# System overview#

The Acconeer sensor is a mm wavelength pulsed coherent radar, which means that it transmits radio signals in short pulses where the starting phase is well known, as illustrated in Figure 31.

These transmitted signals are reflected by an object and the time elapsed between transmission and reception of the reflected signal ($$t_{delay}$$) is used to calculate the distance to the object by using

(11)#$d=\frac{t_{delay}v}{2}$
(12)#$v=\frac{c_0}{\sqrt{\varepsilon_r}}$

where $$\varepsilon_r$$ is the relative permittivity of the medium. The ‘2’ in the denominator of Eq. 11 is due to the fact that $$t_{delay}$$ is the time for the signal to travel to the object and back, hence to get the distance to the object a division by 2 is needed, as illustrated in Figure 2. The wavelength $$\lambda$$ of the 60.5 GHz carrier frequency $$f_\text{RF}$$ is roughly 5 mm in free space. This means that a 5 mm shift of the received wavelet corresponds to a 2.5 mm shift of the detected object due to the round trip distance.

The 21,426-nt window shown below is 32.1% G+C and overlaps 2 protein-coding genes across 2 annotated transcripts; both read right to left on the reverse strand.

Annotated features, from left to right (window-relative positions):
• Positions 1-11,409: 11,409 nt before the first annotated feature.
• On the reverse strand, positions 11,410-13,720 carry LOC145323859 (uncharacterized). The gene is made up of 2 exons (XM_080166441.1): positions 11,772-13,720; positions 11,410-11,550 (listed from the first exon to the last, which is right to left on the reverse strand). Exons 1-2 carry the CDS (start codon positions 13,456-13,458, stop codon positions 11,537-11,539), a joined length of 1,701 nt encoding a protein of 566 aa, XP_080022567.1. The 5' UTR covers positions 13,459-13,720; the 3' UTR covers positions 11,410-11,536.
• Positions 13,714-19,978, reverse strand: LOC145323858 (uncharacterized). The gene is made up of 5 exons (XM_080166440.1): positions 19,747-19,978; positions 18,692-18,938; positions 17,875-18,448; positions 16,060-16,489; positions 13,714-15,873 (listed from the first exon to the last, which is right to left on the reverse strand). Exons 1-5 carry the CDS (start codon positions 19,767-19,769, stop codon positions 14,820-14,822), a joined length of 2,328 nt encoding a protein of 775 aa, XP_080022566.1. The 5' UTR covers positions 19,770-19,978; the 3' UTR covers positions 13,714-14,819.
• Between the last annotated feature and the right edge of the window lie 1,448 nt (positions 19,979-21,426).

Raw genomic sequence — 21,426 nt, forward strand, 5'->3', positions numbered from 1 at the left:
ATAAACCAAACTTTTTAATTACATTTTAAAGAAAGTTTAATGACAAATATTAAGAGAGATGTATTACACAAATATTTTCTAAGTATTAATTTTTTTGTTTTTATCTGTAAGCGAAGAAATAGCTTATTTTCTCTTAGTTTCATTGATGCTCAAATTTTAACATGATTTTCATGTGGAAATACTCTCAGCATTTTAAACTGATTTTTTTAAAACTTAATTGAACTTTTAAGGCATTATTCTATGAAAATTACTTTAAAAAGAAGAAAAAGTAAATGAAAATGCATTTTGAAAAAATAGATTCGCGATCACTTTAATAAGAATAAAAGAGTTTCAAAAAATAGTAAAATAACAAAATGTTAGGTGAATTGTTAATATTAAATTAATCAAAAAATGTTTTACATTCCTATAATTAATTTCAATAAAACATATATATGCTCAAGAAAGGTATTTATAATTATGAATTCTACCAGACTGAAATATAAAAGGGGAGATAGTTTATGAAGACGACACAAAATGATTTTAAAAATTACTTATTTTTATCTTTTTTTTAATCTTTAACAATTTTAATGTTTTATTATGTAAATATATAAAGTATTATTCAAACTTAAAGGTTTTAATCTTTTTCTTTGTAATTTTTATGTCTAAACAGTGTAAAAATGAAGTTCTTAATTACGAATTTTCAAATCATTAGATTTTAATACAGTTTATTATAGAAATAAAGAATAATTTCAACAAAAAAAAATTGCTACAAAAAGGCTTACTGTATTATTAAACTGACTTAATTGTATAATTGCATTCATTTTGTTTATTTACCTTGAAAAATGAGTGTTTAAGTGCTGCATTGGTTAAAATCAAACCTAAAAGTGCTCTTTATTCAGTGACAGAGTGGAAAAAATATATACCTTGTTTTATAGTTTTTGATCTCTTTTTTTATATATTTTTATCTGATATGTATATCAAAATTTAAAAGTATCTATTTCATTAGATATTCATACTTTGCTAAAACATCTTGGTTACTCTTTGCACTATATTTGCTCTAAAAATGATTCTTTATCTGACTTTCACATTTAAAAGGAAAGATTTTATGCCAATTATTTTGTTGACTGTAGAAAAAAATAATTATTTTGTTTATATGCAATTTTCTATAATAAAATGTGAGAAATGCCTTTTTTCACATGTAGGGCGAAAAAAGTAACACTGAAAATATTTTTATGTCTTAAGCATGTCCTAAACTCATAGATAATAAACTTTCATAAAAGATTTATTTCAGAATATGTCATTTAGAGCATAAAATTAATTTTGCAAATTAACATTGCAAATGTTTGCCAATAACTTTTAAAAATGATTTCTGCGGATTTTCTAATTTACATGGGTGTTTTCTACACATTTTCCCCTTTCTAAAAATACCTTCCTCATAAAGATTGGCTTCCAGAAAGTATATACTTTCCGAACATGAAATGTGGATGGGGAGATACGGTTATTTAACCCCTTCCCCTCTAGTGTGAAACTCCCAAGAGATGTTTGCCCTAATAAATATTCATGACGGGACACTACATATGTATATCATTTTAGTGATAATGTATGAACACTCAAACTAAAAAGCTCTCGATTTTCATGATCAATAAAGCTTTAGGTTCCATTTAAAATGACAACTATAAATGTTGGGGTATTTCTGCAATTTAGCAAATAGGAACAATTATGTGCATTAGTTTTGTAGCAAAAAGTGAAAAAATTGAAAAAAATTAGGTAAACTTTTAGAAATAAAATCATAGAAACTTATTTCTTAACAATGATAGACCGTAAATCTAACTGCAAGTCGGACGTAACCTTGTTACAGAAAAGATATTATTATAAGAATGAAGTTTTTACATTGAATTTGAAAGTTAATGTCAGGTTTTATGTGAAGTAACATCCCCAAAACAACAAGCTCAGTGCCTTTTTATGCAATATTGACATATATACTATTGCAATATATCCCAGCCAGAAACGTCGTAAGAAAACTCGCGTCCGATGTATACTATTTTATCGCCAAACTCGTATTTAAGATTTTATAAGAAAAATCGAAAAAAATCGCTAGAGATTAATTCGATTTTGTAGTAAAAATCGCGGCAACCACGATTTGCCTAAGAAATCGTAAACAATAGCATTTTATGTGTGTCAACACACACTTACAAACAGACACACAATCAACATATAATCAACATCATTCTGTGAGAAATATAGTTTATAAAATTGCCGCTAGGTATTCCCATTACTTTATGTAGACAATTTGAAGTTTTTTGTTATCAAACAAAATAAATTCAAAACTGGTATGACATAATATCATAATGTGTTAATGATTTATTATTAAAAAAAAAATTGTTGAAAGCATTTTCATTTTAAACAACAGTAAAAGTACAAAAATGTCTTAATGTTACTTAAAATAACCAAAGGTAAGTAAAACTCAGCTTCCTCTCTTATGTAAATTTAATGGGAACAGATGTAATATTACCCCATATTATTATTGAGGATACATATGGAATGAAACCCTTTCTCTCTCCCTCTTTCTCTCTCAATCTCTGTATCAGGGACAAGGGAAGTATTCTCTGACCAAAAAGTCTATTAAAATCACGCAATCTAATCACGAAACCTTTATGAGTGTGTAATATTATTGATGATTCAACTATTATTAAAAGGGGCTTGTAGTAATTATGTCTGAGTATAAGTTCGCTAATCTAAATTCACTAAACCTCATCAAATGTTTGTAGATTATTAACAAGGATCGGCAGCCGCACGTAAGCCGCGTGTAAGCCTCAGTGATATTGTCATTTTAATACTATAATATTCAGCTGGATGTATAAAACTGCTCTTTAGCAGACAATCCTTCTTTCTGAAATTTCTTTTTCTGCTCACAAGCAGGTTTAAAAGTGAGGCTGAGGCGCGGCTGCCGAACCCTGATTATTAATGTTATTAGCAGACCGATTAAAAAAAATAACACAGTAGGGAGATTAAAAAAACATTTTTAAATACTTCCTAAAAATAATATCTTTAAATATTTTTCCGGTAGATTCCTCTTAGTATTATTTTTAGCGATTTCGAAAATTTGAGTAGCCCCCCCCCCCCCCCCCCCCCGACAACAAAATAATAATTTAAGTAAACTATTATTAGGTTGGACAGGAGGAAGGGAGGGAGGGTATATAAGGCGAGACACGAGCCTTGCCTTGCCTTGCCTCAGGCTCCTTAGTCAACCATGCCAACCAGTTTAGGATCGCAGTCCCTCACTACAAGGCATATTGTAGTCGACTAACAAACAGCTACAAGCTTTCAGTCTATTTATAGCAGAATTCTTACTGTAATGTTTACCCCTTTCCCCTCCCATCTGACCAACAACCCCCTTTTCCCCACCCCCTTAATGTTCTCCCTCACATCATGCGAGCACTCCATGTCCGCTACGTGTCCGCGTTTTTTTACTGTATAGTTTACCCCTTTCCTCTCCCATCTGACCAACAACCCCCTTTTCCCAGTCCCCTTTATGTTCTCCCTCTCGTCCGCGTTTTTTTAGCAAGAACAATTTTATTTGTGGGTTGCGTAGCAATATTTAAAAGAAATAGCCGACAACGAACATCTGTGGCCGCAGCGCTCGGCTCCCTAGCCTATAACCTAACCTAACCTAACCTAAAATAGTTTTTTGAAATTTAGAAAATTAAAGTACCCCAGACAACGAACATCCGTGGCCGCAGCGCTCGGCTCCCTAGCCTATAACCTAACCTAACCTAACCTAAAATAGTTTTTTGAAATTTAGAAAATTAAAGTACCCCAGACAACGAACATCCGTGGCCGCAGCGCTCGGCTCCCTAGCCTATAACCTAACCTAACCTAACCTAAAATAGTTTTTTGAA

Figure 32 shows a block diagram of the A111 sensor. The signal is transmitted from the Tx antenna and received by the Rx antenna, both integrated in the top layer of the A111 package substrate. In addition to the mmWave radio the sensor consists of power management and digital control, signal quantization, memory and a timing circuit.

Figure 33 shows a typical radar sweep obtained with the Envelope Service, with one object present. The range resolution of the measurement is ~0.5 mm and each data point correspond to transmission of at least one pulse (depending on averaging), hence, to sweep 30 cm, e.g. from 20 cm to 50 cm as in Figure 33, requires that 600 pulses are transmitted. The system relies on the fact that the pulses are transmitted phase coherent, which makes it possible to send multiple pulses and then combine the received signal from these pulses to improve signal-to-noise ratio (SNR) to enhance the object visibility.